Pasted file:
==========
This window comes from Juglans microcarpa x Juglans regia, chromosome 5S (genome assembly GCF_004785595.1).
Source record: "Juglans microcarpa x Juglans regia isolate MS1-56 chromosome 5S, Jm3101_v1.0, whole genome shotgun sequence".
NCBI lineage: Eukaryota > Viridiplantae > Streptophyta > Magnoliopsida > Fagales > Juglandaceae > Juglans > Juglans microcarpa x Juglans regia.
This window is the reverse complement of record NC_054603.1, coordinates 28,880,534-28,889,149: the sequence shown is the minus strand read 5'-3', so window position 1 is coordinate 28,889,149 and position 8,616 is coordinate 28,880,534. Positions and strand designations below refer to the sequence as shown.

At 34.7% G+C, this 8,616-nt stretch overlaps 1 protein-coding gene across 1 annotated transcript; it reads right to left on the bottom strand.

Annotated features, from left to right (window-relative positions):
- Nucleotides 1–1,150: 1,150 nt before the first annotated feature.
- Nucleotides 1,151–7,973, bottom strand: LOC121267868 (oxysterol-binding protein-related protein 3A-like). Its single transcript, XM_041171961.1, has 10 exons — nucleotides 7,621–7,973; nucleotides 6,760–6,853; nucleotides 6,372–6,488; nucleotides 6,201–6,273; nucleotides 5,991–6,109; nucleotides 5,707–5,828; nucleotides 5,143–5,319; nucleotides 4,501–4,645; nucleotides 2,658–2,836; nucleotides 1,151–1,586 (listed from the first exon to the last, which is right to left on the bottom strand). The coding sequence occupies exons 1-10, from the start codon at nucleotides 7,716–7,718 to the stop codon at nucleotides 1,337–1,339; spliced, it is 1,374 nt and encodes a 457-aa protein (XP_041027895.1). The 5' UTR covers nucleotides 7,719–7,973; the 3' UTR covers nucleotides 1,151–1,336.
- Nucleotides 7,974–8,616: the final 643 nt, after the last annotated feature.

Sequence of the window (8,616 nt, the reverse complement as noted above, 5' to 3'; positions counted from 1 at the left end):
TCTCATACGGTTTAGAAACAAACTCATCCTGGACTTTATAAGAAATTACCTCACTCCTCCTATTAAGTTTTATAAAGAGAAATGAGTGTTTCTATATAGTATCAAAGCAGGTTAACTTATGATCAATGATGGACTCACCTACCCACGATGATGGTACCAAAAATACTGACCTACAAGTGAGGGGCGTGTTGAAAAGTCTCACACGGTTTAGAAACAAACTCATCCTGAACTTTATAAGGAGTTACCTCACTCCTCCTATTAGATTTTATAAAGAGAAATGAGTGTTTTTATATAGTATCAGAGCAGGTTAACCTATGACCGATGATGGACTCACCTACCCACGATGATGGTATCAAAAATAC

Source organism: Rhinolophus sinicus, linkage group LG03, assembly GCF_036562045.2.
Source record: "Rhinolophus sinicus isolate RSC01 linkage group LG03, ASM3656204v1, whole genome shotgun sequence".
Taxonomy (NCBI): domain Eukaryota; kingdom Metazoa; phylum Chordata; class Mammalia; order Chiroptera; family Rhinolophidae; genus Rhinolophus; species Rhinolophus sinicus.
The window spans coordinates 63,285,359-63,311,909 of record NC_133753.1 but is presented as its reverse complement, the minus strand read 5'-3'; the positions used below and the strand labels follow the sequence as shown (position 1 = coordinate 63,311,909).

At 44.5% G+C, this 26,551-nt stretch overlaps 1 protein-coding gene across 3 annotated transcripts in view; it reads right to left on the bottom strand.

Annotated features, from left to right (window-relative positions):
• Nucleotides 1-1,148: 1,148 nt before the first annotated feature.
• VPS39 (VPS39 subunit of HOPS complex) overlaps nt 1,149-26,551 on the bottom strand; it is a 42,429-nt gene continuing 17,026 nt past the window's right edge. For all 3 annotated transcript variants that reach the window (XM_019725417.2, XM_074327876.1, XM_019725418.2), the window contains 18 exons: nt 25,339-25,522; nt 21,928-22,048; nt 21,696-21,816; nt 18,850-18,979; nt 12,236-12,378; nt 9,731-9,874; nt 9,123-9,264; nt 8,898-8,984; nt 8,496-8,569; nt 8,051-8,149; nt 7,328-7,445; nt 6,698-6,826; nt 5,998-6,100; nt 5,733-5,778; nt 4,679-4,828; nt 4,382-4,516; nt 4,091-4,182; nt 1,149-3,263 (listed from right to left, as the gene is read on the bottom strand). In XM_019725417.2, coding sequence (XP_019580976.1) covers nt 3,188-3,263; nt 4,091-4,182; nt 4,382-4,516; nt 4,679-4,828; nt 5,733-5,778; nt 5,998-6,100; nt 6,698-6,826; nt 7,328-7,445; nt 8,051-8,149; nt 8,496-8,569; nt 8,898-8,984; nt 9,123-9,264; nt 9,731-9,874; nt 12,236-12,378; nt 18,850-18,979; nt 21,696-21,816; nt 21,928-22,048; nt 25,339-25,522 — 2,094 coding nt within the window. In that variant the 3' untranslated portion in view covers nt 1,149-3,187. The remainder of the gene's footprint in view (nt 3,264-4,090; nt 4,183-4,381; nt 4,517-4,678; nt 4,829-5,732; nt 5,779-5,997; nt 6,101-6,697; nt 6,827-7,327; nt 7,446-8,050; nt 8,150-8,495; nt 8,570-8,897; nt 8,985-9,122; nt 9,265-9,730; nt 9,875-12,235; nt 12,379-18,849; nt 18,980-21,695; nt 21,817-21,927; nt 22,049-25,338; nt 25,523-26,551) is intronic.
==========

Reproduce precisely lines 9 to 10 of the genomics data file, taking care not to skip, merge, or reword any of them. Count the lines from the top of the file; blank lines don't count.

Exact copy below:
- Nucleotides 7,974–8,616: the final 643 nt, after the last annotated feature.

Sequence of the window (8,616 nt, the reverse complement as noted above, 5' to 3'; positions counted from 1 at the left end):